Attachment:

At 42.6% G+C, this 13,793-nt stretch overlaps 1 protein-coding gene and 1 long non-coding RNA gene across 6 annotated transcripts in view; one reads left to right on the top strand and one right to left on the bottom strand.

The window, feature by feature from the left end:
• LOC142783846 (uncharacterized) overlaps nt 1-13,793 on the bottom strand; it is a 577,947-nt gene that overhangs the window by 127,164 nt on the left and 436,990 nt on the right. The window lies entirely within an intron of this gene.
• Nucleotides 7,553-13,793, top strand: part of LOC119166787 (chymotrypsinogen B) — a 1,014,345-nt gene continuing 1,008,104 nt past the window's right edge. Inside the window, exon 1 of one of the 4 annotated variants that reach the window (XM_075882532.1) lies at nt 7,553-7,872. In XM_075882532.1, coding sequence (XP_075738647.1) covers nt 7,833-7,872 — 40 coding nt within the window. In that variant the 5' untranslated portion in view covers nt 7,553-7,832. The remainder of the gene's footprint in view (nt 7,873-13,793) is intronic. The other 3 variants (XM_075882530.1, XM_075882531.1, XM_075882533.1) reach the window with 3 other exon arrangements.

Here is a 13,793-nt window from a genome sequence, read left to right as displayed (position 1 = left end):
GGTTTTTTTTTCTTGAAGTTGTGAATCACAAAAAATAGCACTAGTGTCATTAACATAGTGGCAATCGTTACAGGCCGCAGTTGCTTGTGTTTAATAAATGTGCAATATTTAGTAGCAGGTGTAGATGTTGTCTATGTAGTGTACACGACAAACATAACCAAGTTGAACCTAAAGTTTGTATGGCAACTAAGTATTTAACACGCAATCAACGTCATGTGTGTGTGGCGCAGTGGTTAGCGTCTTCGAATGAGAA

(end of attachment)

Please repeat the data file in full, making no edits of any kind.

At 42.6% G+C, this 13,793-nt stretch overlaps 1 protein-coding gene and 1 long non-coding RNA gene across 6 annotated transcripts in view; one reads left to right on the top strand and one right to left on the bottom strand.

The window, feature by feature from the left end:
• LOC142783846 (uncharacterized) overlaps nt 1-13,793 on the bottom strand; it is a 577,947-nt gene that overhangs the window by 127,164 nt on the left and 436,990 nt on the right. The window lies entirely within an intron of this gene.
• Nucleotides 7,553-13,793, top strand: part of LOC119166787 (chymotrypsinogen B) — a 1,014,345-nt gene continuing 1,008,104 nt past the window's right edge. Inside the window, exon 1 of one of the 4 annotated variants that reach the window (XM_075882532.1) lies at nt 7,553-7,872. In XM_075882532.1, coding sequence (XP_075738647.1) covers nt 7,833-7,872 — 40 coding nt within the window. In that variant the 5' untranslated portion in view covers nt 7,553-7,832. The remainder of the gene's footprint in view (nt 7,873-13,793) is intronic. The other 3 variants (XM_075882530.1, XM_075882531.1, XM_075882533.1) reach the window with 3 other exon arrangements.

Here is a 13,793-nt window from a genome sequence, read left to right as displayed (position 1 = left end):
GGTTTTTTTTTCTTGAAGTTGTGAATCACAAAAAATAGCACTAGTGTCATTAACATAGTGGCAATCGTTACAGGCCGCAGTTGCTTGTGTTTAATAAATGTGCAATATTTAGTAGCAGGTGTAGATGTTGTCTATGTAGTGTACACGACAAACATAACCAAGTTGAACCTAAAGTTTGTATGGCAACTAAGTATTTAACACGCAATCAACGTCATGTGTGTGTGGCGCAGTGGTTAGCGTCTTCGAATGAGAA